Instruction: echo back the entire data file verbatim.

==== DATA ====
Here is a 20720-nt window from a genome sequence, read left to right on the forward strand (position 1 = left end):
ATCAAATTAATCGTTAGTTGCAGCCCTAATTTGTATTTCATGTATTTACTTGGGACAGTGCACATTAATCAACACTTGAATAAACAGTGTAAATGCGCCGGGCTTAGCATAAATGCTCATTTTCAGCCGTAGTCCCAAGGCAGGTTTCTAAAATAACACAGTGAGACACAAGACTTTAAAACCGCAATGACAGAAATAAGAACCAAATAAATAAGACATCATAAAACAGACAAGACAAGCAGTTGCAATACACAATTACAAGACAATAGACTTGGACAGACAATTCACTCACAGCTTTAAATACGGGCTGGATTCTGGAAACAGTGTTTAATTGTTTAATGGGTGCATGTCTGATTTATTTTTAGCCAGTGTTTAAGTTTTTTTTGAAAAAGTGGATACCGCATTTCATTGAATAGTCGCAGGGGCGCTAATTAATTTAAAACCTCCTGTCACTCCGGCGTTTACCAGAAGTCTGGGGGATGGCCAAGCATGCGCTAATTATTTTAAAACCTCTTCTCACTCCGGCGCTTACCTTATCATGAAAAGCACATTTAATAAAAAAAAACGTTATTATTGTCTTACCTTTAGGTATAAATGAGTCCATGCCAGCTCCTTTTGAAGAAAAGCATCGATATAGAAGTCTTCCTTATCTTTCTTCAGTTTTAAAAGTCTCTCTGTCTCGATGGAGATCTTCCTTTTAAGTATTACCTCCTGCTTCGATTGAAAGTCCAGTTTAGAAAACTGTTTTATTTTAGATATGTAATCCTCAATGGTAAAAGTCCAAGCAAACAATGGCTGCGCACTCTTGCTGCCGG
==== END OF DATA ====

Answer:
Here is a 20720-nt window from a genome sequence, read left to right on the forward strand (position 1 = left end):
ATCAAATTAATCGTTAGTTGCAGCCCTAATTTGTATTTCATGTATTTACTTGGGACAGTGCACATTAATCAACACTTGAATAAACAGTGTAAATGCGCCGGGCTTAGCATAAATGCTCATTTTCAGCCGTAGTCCCAAGGCAGGTTTCTAAAATAACACAGTGAGACACAAGACTTTAAAACCGCAATGACAGAAATAAGAACCAAATAAATAAGACATCATAAAACAGACAAGACAAGCAGTTGCAATACACAATTACAAGACAATAGACTTGGACAGACAATTCACTCACAGCTTTAAATACGGGCTGGATTCTGGAAACAGTGTTTAATTGTTTAATGGGTGCATGTCTGATTTATTTTTAGCCAGTGTTTAAGTTTTTTTTGAAAAAGTGGATACCGCATTTCATTGAATAGTCGCAGGGGCGCTAATTAATTTAAAACCTCCTGTCACTCCGGCGTTTACCAGAAGTCTGGGGGATGGCCAAGCATGCGCTAATTATTTTAAAACCTCTTCTCACTCCGGCGCTTACCTTATCATGAAAAGCACATTTAATAAAAAAAAACGTTATTATTGTCTTACCTTTAGGTATAAATGAGTCCATGCCAGCTCCTTTTGAAGAAAAGCATCGATATAGAAGTCTTCCTTATCTTTCTTCAGTTTTAAAAGTCTCTCTGTCTCGATGGAGATCTTCCTTTTAAGTATTACCTCCTGCTTCGATTGAAAGTCCAGTTTAGAAAACTGTTTTATTTTAGATATGTAATCCTCAATGGTAAAAGTCCAAGCAAACAATGGCTGCGCACTCTTGCTGCCGG